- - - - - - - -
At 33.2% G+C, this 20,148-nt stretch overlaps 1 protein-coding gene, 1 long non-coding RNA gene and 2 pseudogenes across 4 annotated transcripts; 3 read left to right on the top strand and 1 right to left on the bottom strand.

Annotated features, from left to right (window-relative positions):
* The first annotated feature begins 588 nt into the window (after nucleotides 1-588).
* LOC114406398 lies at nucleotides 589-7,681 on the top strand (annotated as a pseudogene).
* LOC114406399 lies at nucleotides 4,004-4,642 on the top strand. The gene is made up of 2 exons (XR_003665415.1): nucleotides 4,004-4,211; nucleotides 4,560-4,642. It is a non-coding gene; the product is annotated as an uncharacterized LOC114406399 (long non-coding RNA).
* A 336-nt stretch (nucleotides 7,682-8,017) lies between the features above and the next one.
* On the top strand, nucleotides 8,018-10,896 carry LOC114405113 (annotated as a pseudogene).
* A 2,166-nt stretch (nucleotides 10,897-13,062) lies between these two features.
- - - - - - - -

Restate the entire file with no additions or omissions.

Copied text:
At 33.2% G+C, this 20,148-nt stretch overlaps 1 protein-coding gene, 1 long non-coding RNA gene and 2 pseudogenes across 4 annotated transcripts; 3 read left to right on the top strand and 1 right to left on the bottom strand.

Annotated features, from left to right (window-relative positions):
* The first annotated feature begins 588 nt into the window (after nucleotides 1-588).
* LOC114406398 lies at nucleotides 589-7,681 on the top strand (annotated as a pseudogene).
* LOC114406399 lies at nucleotides 4,004-4,642 on the top strand. The gene is made up of 2 exons (XR_003665415.1): nucleotides 4,004-4,211; nucleotides 4,560-4,642. It is a non-coding gene; the product is annotated as an uncharacterized LOC114406399 (long non-coding RNA).
* A 336-nt stretch (nucleotides 7,682-8,017) lies between the features above and the next one.
* On the top strand, nucleotides 8,018-10,896 carry LOC114405113 (annotated as a pseudogene).
* A 2,166-nt stretch (nucleotides 10,897-13,062) lies between these two features.